Improper disposal of waste products continues to affect resources worldwide. Countless conservation efforts and information campaigns have been launched to make people more responsible for the rubbish that they throw away.
Besides recycling and minimising single-use plastic, there is also a movement to lessen the actual trash generated by individuals, homes and establishments. This will take a long time before coming into fruition, but what is important is that the groundwork has already been laid.
Let’s take a look at the different waste disposal methods being used today.
This is the most popular method of waste disposal in most parts of the world. Rubbish is collected daily and then sorted before going to a waste treatment plant. Here, they undergo a process that eliminates the odour and other possible hazards before being buried deep into the earth.
Landfills are lined to prevent the decomposing rubbish from leaching into the soil and groundwater. It is not 100% safe and advisable, but it is what most developing countries can afford. Besides contamination, landfills can also pose health risks to people living near the site. Unfortunately, this is also their source of livelihood. People pick through the trash for things they can reuse or sell before these are covered by soil.
Cars that are no longer usable can be brought to a car scrap facility for proper disposal. People scrap cars when the vehicle is beyond repair or has failed tests for road-worthiness. Scrapping is the last resort for damaged cars. Vehicle recyclers or the scrap yard facility will evaluate the vehicle, cast off usable parts, and find a value for scrap metal from the car.
Car scrapping in the UK is done only in authorised areas. Car scrapping will ensure that vehicle parts are properly recycled and that the process is safe for the environment.
This method of waste disposal involves burning of solid wastes at high temperatures to convert them into gaseous products and residue. This method lessens the volume of solid wastes by up to 20 to 30%. This reduces stress on the landfills and decreases the space they take up.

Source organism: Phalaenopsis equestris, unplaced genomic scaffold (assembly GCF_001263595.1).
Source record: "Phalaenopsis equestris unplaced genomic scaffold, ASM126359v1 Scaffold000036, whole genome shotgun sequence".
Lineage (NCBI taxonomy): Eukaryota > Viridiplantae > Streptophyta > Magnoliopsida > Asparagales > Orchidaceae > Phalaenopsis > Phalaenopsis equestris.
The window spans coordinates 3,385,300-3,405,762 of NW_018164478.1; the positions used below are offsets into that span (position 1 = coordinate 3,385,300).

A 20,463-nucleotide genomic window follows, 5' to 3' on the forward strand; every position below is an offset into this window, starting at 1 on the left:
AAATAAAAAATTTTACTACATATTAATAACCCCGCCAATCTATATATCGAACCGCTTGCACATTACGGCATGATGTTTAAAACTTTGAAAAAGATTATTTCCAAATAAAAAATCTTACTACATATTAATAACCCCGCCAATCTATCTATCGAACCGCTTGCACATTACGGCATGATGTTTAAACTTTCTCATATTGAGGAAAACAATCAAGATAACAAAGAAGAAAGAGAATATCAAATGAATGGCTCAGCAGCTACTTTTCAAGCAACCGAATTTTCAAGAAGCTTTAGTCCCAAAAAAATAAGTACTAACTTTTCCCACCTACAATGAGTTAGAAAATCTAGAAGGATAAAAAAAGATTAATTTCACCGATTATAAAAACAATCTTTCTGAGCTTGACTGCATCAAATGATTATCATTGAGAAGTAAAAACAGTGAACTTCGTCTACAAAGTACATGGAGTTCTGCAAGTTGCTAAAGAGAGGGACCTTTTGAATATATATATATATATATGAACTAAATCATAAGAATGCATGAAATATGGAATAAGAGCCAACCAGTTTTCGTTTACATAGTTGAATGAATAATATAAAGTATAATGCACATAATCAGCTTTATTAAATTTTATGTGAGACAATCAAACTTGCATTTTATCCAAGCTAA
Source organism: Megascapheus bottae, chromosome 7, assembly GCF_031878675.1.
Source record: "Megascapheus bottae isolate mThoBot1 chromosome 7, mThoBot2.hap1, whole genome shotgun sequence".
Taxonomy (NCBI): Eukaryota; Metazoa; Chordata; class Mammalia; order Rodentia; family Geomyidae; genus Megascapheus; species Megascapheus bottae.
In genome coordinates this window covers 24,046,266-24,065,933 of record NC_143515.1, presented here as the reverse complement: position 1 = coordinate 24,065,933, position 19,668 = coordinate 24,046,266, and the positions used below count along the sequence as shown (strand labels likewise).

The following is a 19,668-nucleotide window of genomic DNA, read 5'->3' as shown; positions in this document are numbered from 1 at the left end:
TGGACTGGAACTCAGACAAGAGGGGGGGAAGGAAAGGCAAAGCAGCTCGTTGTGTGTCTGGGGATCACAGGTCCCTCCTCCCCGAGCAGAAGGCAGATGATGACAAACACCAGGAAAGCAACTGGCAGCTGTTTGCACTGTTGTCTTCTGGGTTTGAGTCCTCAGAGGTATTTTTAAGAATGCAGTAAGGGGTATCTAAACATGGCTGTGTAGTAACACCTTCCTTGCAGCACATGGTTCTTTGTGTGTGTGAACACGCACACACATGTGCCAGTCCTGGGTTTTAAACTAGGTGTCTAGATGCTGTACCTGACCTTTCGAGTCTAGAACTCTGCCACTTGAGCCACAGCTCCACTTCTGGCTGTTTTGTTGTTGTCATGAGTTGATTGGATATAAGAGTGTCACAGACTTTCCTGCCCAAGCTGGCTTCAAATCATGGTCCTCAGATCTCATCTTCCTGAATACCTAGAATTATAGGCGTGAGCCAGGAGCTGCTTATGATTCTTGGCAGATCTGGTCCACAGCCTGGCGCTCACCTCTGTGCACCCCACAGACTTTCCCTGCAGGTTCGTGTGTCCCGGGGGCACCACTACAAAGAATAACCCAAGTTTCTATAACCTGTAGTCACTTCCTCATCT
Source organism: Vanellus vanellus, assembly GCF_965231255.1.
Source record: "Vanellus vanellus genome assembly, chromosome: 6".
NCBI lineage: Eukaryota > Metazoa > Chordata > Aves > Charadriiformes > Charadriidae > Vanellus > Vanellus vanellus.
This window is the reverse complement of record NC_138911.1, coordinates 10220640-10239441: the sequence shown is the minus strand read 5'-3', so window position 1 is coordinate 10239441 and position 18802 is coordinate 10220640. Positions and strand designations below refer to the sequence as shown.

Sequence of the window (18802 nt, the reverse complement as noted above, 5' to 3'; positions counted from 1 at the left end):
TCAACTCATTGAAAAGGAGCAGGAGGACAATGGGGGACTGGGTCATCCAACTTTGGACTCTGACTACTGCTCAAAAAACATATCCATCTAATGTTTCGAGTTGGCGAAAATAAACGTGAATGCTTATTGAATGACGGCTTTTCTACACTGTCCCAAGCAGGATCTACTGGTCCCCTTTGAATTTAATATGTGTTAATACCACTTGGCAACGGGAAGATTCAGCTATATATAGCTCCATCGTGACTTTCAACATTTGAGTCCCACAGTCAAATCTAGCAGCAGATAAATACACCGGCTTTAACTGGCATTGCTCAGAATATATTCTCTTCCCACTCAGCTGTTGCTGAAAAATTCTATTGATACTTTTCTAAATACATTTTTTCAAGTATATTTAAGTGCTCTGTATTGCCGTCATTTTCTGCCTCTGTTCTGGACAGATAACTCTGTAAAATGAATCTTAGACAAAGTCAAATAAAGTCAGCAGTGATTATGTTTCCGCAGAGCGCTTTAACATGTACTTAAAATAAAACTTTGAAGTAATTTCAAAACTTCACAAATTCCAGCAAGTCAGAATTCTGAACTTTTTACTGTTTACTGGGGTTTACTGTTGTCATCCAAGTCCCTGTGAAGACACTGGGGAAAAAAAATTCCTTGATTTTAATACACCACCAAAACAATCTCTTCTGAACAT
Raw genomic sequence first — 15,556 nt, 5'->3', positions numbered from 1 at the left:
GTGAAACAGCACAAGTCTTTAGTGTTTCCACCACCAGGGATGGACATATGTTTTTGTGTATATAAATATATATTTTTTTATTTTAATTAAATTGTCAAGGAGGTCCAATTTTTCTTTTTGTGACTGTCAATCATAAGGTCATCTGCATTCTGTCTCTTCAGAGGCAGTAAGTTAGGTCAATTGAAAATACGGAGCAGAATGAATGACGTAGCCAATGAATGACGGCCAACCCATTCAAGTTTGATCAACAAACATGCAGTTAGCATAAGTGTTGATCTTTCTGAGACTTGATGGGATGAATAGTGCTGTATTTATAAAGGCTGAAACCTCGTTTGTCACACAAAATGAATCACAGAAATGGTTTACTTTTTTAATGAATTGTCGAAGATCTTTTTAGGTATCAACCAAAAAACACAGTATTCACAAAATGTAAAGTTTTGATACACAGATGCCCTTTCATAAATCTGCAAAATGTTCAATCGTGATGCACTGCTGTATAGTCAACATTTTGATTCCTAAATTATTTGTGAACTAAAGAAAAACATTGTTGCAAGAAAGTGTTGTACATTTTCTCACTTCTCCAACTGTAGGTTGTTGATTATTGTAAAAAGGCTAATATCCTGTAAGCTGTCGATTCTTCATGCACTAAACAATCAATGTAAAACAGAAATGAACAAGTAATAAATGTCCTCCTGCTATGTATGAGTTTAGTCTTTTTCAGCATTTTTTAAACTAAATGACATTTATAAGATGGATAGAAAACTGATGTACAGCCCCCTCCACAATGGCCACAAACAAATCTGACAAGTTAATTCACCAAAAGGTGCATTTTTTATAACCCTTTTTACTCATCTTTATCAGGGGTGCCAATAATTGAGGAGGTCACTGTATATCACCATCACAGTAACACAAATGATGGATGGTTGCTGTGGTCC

Incineration or thermal treatment converts waste materials into ash, gas, heat and steam. Countries with limited land area go by this method of waste disposal. Unfortunately, it is also not a good disposal option for the environment. The process of burning releases carbon dioxide into the air and contributes to air pollution.
Recycling and Recovery
Recycling and recovery of waste materials are growing in popularity everywhere. The recovery process involves picking out usable parts and objects and converting them into something useful. These items are processed to extract material resources and convert them to usable energy, heat, fuel or electricity.
On the other hand, recycling is a means to create new products to prevent energy use and consumption of new raw materials. The long and tedious process of recycling lessens energy use, reduces landfill waste, pollution, greenhouse gas emission, and preserves natural resources. It takes more effort to do, but it is the best way to protect nature and cause no harm to the environment.
For rural areas, composting is highly encouraged. Composting is the natural bio-degradation process wherein organic wastes such as plants and kitchen wastes are turned into natural fertilisers. Composting allows organic materials to decompose through a slow and steady process. It is one of the most viable methods of organic waste disposal, but it does take up space and requires time.
These are the current waste disposal methods used all over the world. They are stopgap measures and still cause harm to the environment. The best way to help would be to truly minimise the waste produced.